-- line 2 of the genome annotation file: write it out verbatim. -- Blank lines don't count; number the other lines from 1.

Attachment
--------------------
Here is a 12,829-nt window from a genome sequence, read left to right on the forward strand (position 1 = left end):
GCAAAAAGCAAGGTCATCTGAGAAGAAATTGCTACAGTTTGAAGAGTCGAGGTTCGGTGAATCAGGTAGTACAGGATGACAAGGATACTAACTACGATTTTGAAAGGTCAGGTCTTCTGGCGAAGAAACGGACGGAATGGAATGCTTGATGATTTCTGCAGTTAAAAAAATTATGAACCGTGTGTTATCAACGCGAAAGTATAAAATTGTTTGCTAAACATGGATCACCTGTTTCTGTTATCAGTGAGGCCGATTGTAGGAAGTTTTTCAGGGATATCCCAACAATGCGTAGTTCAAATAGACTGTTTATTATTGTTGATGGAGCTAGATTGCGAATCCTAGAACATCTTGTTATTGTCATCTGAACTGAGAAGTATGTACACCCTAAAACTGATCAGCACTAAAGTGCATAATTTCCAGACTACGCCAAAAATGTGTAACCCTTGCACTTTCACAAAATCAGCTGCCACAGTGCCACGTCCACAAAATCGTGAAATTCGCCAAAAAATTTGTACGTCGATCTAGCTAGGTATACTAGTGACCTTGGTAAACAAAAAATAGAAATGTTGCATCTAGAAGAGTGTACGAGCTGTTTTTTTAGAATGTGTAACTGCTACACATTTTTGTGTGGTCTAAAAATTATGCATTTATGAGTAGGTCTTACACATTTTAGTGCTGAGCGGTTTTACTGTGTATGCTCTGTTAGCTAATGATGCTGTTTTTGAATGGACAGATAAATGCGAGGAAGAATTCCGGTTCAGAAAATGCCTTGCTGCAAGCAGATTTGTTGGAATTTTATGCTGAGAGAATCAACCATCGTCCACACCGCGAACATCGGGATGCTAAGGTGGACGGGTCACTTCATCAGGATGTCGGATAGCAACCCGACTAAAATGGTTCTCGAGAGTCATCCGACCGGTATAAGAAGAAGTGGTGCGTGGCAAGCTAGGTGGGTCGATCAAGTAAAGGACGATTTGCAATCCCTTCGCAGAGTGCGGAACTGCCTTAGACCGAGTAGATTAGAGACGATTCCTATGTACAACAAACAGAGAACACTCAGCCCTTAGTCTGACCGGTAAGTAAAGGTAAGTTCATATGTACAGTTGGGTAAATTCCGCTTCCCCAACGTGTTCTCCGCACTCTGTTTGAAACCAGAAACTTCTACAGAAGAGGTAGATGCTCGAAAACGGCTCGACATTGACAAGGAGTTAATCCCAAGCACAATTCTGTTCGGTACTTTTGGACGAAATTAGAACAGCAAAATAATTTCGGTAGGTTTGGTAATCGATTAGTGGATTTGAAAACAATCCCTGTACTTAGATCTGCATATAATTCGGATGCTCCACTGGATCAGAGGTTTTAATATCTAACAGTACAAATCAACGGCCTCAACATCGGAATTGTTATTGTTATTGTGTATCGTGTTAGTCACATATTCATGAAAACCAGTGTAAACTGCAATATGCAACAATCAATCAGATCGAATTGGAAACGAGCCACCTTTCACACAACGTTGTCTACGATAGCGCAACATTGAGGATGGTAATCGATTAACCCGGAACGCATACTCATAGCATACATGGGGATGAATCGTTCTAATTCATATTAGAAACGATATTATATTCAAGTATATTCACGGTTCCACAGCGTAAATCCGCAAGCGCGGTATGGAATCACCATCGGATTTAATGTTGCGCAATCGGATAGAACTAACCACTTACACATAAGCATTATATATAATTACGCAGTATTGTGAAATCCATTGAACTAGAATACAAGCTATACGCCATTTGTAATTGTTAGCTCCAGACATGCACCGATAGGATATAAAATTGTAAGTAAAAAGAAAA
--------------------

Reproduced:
GCAAAAAGCAAGGTCATCTGAGAAGAAATTGCTACAGTTTGAAGAGTCGAGGTTCGGTGAATCAGGTAGTACAGGATGACAAGGATACTAACTACGATTTTGAAAGGTCAGGTCTTCTGGCGAAGAAACGGACGGAATGGAATGCTTGATGATTTCTGCAGTTAAAAAAATTATGAACCGTGTGTTATCAACGCGAAAGTATAAAATTGTTTGCTAAACATGGATCACCTGTTTCTGTTATCAGTGAGGCCGATTGTAGGAAGTTTTTCAGGGATATCCCAACAATGCGTAGTTCAAATAGACTGTTTATTATTGTTGATGGAGCTAGATTGCGAATCCTAGAACATCTTGTTATTGTCATCTGAACTGAGAAGTATGTACACCCTAAAACTGATCAGCACTAAAGTGCATAATTTCCAGACTACGCCAAAAATGTGTAACCCTTGCACTTTCACAAAATCAGCTGCCACAGTGCCACGTCCACAAAATCGTGAAATTCGCCAAAAAATTTGTACGTCGATCTAGCTAGGTATACTAGTGACCTTGGTAAACAAAAAATAGAAATGTTGCATCTAGAAGAGTGTACGAGCTGTTTTTTTAGAATGTGTAACTGCTACACATTTTTGTGTGGTCTAAAAATTATGCATTTATGAGTAGGTCTTACACATTTTAGTGCTGAGCGGTTTTACTGTGTATGCTCTGTTAGCTAATGATGCTGTTTTTGAATGGACAGATAAATGCGAGGAAGAATTCCGGTTCAGAAAATGCCTTGCTGCAAGCAGATTTGTTGGAATTTTATGCTGAGAGAATCAACCATCGTCCACACCGCGAACATCGGGATGCTAAGGTGGACGGGTCACTTCATCAGGATGTCGGATAGCAACCCGACTAAAATGGTTCTCGAGAGTCATCCGACCGGTATAAGAAGAAGTGGTGCGTGGCAAGCTAGGTGGGTCGATCAAGTAAAGGACGATTTGCAATCCCTTCGCAGAGTGCGGAACTGCCTTAGACCGAGTAGATTAGAGACGATTCCTATGTACAACAAACAGAGAACACTCAGCCCTTAGTCTGACCGGTAAGTAAAGGTAAGTTCATATGTACAGTTGGGTAAATTCCGCTTCCCCAACGTGTTCTCCGCACTCTGTTTGAAACCAGAAACTTCTACAGAAGAGGTAGATGCTCGAAAACGGCTCGACATTGACAAGGAGTTAATCCCAAGCACAATTCTGTTCGGTACTTTTGGACGAAATTAGAACAGCAAAATAATTTCGGTAGGTTTGGTAATCGATTAGTGGATTTGAAAACAATCCCTGTACTTAGATCTGCATATAATTCGGATGCTCCACTGGATCAGAGGTTTTAATATCTAACAGTACAAATCAACGGCCTCAACATCGGAATTGTTATTGTTATTGTGTATCGTGTTAGTCACATATTCATGAAAACCAGTGTAAACTGCAATATGCAACAATCAATCAGATCGAATTGGAAACGAGCCACCTTTCACACAACGTTGTCTACGATAGCGCAACATTGAGGATGGTAATCGATTAACCCGGAACGCATACTCATAGCATACATGGGGATGAATCGTTCTAATTCATATTAGAAACGATATTATATTCAAGTATATTCACGGTTCCACAGCGTAAATCCGCAAGCGCGGTATGGAATCACCATCGGATTTAATGTTGCGCAATCGGATAGAACTAACCACTTACACATAAGCATTATATATAATTACGCAGTATTGTGAAATCCATTGAACTAGAATACAAGCTATACGCCATTTGTAATTGTTAGCTCCAGACATGCACCGATAGGATATAAAATTGTAAGTAAAAAGAAAA